Despite my complete lack of experience and lack of handyman skills of any kind, I decided that I was going to build a deck for myself. As a structural engineer I figured I could design a plenty sturdy deck, but how it actually turned out was... uncertain. Judge for yourself!
|A small selection of framing lumber I dragged home.|
|Starting to dump the lumber where the deck would go|
|The support at the house and the foundation at the end have been put in place and I'm beginning to run my stringers from one end to the other.|
|A side view of the ground beams and some stringers waiting to be attached.|
|A simple, shear connection at the house, these are 2x10s set every 16"|
|The full frame (minus the steps on the end, you can see the ones at the side). The board at the end of the stringers helps keep them from twisting under a load and locks the deck together.|
On the end of the deck (opposite my house) I used three straps per beam. Two on the outside to hold the beam up, and one on the back to keep it from moving (where again, it pressed into the beam, so no tension force to worry about). The steps on the side I placed every 2' or so. At the end of the deck, I simply attached one to each stringer.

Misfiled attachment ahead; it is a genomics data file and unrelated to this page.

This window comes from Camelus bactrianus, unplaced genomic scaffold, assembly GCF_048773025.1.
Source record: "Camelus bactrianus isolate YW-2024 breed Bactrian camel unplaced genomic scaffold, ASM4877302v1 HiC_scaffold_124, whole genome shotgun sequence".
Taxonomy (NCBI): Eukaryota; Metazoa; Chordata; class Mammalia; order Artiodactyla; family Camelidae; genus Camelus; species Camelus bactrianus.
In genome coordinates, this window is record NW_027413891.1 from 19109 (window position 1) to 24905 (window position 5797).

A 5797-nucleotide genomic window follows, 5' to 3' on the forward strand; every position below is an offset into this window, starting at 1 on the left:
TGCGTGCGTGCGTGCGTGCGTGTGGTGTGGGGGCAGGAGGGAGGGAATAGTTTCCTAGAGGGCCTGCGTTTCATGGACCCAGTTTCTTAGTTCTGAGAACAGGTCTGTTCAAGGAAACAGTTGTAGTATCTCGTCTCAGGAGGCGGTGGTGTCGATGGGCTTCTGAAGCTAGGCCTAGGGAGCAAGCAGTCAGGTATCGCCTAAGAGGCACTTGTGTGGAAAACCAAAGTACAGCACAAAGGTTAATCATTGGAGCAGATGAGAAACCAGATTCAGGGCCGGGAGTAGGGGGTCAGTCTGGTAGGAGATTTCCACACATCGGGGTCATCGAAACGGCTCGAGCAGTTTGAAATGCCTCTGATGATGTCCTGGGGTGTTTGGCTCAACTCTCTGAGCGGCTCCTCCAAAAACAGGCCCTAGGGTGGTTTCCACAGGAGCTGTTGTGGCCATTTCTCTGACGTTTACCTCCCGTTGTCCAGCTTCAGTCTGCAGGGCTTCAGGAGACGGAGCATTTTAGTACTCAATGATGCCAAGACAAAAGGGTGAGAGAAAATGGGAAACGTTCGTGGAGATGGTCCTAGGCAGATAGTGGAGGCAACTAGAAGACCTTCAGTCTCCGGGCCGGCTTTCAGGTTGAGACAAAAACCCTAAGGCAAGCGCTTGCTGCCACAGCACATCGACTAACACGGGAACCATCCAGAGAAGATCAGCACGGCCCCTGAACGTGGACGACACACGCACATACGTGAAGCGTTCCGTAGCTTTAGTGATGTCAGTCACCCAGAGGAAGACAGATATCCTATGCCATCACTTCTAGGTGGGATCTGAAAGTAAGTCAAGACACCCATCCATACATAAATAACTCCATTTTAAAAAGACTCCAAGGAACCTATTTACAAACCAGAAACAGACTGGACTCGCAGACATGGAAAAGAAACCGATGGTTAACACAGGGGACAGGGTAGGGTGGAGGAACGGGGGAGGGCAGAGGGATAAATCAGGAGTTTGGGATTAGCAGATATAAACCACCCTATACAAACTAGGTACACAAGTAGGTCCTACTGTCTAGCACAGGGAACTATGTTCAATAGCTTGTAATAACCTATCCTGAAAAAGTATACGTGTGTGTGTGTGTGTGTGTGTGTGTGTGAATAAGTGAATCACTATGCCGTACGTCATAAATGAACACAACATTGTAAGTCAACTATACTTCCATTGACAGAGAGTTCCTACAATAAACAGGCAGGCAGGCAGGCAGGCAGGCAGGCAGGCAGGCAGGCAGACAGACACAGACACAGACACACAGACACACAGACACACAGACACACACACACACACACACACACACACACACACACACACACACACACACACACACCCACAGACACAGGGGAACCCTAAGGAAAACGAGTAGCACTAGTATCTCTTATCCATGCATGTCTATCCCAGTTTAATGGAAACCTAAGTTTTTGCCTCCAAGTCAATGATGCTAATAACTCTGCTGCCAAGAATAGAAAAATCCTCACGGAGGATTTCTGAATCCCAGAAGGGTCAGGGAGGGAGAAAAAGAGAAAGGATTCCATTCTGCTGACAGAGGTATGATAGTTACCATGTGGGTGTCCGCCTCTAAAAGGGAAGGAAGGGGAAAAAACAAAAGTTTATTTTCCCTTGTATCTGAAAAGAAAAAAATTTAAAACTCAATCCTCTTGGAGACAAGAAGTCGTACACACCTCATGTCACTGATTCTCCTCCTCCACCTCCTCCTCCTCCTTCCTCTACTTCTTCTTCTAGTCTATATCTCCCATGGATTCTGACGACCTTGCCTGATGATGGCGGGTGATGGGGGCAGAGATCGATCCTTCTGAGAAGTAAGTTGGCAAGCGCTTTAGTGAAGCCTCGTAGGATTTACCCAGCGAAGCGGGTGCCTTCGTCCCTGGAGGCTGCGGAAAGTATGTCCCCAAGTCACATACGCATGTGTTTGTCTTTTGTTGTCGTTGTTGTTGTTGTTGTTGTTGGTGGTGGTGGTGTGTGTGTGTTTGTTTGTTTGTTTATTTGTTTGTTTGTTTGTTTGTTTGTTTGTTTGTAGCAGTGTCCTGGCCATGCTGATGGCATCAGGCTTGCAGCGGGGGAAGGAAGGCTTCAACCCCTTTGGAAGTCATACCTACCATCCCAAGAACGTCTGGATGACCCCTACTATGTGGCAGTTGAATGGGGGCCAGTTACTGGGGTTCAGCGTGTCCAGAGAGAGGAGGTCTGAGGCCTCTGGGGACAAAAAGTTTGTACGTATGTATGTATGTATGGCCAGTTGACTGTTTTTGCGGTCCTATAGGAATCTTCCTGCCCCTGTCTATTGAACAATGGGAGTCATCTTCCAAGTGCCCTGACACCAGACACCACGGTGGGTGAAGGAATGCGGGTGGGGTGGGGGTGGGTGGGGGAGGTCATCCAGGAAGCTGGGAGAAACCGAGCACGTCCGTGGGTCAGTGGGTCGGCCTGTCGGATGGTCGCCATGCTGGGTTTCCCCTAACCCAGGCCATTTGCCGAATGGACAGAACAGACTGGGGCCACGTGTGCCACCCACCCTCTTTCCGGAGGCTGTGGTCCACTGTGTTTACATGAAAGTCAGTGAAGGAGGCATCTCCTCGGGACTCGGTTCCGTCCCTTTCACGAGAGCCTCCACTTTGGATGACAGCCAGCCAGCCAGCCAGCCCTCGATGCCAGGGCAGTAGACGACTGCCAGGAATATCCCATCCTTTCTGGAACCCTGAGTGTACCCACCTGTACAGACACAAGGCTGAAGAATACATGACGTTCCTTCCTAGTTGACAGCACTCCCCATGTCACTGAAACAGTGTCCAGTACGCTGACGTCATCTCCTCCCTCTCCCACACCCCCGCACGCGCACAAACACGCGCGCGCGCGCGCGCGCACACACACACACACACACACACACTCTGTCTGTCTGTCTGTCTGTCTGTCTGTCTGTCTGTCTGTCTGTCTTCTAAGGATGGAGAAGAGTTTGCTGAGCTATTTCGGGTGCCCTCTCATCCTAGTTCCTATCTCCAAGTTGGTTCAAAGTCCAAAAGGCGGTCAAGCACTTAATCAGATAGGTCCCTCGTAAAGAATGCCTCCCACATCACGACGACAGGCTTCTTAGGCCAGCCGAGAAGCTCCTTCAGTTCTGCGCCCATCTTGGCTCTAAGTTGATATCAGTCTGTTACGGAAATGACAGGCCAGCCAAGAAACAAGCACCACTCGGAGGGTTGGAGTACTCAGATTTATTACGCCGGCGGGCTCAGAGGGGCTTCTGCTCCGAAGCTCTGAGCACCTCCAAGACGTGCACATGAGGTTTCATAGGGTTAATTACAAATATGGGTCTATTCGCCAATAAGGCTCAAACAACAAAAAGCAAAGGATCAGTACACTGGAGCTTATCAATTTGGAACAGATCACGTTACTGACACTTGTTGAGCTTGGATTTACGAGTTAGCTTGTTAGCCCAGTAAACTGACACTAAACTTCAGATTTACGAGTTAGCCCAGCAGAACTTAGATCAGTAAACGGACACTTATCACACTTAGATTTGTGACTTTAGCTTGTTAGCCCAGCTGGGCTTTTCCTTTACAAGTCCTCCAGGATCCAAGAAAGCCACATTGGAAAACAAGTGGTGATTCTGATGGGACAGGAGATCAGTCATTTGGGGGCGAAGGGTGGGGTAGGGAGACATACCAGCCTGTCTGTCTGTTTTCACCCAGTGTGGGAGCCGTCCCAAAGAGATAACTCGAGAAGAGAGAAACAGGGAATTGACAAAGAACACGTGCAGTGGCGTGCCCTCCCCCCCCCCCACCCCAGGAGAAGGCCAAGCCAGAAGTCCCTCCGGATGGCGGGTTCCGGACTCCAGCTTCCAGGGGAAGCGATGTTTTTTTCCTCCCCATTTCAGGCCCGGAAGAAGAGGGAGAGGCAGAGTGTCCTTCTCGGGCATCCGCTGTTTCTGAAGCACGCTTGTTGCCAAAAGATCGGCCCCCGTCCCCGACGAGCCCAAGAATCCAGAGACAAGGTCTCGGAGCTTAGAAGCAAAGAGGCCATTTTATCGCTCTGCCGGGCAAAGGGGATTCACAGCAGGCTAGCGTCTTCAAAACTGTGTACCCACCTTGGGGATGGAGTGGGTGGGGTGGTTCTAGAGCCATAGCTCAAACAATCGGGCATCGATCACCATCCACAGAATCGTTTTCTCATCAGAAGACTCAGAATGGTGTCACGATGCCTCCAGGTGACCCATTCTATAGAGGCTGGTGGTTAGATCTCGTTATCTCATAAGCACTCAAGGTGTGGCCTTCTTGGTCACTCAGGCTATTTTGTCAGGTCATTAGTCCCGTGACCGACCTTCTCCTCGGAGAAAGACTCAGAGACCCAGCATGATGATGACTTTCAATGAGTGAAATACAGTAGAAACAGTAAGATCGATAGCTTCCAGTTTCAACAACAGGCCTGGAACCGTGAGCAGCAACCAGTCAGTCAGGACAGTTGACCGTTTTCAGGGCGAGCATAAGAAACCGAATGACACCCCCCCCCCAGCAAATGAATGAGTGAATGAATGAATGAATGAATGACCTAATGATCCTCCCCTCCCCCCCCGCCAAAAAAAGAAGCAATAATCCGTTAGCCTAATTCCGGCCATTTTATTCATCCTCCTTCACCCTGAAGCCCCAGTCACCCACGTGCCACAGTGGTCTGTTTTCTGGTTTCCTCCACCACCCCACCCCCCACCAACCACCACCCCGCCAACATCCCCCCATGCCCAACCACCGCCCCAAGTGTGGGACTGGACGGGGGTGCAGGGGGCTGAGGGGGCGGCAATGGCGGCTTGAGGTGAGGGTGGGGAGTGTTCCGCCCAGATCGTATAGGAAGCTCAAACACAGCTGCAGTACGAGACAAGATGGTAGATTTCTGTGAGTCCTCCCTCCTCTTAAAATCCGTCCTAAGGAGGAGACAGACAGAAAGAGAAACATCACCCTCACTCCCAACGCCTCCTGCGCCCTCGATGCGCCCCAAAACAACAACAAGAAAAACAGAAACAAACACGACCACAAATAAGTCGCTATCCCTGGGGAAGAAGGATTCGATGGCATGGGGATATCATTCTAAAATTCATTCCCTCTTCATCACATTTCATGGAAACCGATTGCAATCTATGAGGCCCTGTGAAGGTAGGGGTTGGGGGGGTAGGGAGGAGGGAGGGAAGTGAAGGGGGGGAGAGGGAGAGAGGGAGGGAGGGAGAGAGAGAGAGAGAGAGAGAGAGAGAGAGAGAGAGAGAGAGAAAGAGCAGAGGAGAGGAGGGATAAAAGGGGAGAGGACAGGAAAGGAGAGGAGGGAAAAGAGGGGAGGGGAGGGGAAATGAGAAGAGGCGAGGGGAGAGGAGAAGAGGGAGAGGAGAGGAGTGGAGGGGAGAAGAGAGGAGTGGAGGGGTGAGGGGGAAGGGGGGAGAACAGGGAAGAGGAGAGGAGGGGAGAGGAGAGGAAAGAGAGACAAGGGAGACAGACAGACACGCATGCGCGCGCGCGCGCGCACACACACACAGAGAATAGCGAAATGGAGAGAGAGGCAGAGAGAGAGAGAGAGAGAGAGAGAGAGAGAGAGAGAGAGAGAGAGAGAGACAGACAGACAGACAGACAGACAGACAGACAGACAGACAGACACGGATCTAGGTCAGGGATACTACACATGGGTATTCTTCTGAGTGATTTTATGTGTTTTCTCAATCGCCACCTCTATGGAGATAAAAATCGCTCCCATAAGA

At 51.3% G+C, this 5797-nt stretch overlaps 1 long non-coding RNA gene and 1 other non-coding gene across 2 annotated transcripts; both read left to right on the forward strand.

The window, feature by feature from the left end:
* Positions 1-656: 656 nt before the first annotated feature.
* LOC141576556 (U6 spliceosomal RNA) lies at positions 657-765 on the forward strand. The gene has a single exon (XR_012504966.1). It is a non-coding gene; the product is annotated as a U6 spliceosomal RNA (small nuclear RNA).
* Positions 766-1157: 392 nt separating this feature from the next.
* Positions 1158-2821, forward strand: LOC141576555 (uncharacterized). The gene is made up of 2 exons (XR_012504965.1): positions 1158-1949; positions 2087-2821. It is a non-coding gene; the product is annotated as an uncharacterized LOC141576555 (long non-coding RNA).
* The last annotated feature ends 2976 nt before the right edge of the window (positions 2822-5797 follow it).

Now it's time to screw in the deck boards. Not much to it, but a lot of work. It was about 1,300 screws in all.
|Due to quantity and, most importantly, length, I had this package delivered. The deck boards are all composite which costs (three times) more, but there is no staining or upkeep and they essentially last forever.|
|Completed deck! At the corners of the steps, I put solar lights in.|
|Seems like a decent amount of deck, right?|
|The composite board wasn't a bad match for the house.|
The deck was a 20'x12' deck with the steps for a total deck surface of just under 290 square feet. So for a composite deck with me doing all the labor, the cost was almost exactly $10/square foot.